In the above section, we have determined the applicable statutes of limitations for Plaintiffs' claims. Defendants assert that all of Plaintiffs' claims are barred by the applicable statutes of limitations. Plaintiffs assert that the discovery rule tolls the statutes of limitations in this action regarding all of their claims. (Pls.' Resp. at 2.) They maintain that J&J did not recall the subject Infants' Tylenol until more than a year after Tracen's death, and that "it was only after Congress brought to light in 2010, the Defendants efforts to hide their manufacturing problems through the phantom recall' of Tylenol products" that Plaintiff, Stacy Sherfey, had any way of knowing that Defendants' pediatric medicines were defective and dangerous, and should not be given to children. (Id.) Similarly, Plaintiffs assert that the statute was tolled by the doctrine of fraudulent concealment[10] because J&J concealed from the public the existence of manufacturing and/or quality control issues at the Fort Washington facility where the defective Tylenol products were manufactured. (Id.)

As noted earlier, we determined in a prior decision that the issue of whether the discovery rule and/or the doctrine of fraudulent concealment tolled the statute of limitations was premature because the record had not yet been fully developed. See Sherfey, 2014 WL 715518, at *11-13. We are of the opinion that such issues continue to be premature. Discovery in this matter has yet to take place. Thus, any inquiry into Defendants' alleged effort to hide knowledge of defective pediatric problems from the public would be premature at this stage given that the factual record is completely undeveloped.[11] Thus, Defendants have the option of again raising their statute of limitations arguments in a motion for summary judgment after the close of discovery.

C. Cognizable Claims

Defendants next assert that Plaintiffs' claims for violation of consumer protection law (Count XVI), civil conspiracy (Count XVII), punitive damages (Count XIX), and express warranty (Count XIII) "are not legally cognizable claims under applicable law with respect to any moving Defendant." (Defs.' Mot. Dismiss at 8.)

1. Deceptive Trade Practices- Count XVI

Nevada law authorizes suits by victims of consumer fraud. The Nevada Deceptive Trade Practices Act ("NDTPA") provides in relevant part:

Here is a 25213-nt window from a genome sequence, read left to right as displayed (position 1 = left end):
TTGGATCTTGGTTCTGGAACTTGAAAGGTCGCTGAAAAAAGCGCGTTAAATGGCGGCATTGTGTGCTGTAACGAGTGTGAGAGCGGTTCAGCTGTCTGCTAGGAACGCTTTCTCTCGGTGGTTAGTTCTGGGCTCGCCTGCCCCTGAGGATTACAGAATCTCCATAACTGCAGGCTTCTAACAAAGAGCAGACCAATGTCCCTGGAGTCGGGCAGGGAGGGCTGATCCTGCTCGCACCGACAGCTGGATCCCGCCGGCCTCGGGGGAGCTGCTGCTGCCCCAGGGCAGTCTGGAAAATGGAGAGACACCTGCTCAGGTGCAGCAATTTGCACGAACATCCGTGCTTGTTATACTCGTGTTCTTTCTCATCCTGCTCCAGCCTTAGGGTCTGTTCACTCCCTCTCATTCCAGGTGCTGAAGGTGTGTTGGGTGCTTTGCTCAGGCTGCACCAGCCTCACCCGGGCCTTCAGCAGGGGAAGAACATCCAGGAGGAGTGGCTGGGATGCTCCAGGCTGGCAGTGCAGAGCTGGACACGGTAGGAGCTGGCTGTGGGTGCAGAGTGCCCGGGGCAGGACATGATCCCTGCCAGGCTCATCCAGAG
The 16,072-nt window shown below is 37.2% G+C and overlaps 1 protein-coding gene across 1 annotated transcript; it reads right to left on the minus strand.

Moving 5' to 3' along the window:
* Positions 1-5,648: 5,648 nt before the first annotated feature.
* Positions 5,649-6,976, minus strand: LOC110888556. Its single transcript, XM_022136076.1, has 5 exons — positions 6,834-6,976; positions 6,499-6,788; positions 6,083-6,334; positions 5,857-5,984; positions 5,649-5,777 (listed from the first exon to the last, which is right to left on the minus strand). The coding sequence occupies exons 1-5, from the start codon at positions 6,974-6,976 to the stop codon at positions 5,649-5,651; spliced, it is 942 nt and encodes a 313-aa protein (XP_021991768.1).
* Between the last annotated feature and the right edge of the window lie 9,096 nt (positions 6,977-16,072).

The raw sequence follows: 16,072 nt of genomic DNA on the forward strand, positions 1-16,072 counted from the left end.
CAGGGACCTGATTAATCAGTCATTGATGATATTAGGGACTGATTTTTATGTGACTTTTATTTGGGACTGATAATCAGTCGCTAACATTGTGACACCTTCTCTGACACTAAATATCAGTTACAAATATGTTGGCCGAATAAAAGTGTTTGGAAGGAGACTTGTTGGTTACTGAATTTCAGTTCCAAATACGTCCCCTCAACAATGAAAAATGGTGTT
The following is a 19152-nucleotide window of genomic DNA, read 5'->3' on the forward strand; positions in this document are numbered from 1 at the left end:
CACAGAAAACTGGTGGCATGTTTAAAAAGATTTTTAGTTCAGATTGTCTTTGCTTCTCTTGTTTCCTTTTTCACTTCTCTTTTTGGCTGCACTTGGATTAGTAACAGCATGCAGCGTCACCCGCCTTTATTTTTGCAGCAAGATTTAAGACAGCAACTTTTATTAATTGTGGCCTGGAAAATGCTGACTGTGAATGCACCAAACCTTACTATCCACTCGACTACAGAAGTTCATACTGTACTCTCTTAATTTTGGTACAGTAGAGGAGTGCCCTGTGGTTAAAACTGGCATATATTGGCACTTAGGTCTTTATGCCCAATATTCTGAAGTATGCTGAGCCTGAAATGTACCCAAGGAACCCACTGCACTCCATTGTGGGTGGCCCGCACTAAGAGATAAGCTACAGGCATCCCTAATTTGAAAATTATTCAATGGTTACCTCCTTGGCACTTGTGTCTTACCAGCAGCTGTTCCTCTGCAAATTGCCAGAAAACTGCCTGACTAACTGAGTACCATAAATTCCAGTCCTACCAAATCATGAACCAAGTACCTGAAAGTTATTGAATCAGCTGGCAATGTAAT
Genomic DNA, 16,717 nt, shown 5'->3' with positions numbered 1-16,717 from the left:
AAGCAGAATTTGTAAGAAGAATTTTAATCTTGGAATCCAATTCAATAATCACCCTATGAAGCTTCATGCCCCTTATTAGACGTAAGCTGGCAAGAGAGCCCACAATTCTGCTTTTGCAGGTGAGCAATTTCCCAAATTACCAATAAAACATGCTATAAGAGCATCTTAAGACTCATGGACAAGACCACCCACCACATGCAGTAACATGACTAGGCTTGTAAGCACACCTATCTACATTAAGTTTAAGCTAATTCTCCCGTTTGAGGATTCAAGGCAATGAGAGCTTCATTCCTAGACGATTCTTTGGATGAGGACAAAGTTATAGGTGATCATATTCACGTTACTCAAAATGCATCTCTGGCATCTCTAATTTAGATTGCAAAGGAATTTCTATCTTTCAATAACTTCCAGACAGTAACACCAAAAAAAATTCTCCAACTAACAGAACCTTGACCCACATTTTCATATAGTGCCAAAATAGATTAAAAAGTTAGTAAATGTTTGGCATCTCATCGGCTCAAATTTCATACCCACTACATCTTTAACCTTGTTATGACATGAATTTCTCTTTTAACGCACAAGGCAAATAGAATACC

A person engages in a "deceptive trade practice" when in the course of his or her business or occupation he or she knowingly:
2. Fails to disclose a material fact in connection with the sale or lease of good or services.

N.R.S. § 598.0903(2).

Defendants assert that this claim should be dismissed because Plaintiffs' allegations are "entirely conclusory, " and "Plaintiffs failed to assert any Defendant-specific facts related to the alleged misrepresentations or which specific provision of the NDTPA Defendant[s] [allegedly] violated." (Defs.' Mot. Dismiss at 9) (quoting Chattem v. BAC Home Loan Servicing LP, No. 11-1727, 2012 WL 2048199, at *2 (D. Nev. June 5, 2012)). Plaintiffs respond that they have stated a claim under the NDTPA, and that they have "thoroughly detail[ed] the Defendants' failure to disclose material facts of the defective pediatric medicines which they had to recall more than a year after Tracen Sherfey's death." (Pls.' Resp. at 20.)

We are of the opinion that Plaintiffs have adequately pleaded a cause of action under Nevada's consumer protection law to withstand a motion to dismiss. See Compl. ¶¶ 308-315. Plaintiffs specifically allege that:

The defendants in their advertising, promotion, marketing, distribution, and sale of defective, impure, and contaminated Infants' Tylenol violated the consumer protection laws through the use of false and/or misleading representations, misrepresentations, and/or omissions of material facts regarding the health risks, safety and efficacy of Infants' Tylenol to certain groups, including but not limited to the medical community, healthcare providers, and/or consumers, including the Plaintiffs' decedent Tracen Sherfey.

Compl. ¶ 313. Accordingly, Defendants' request is denied.

2. Civil Conspiracy and Punitive Damages - Counts XVII and XIX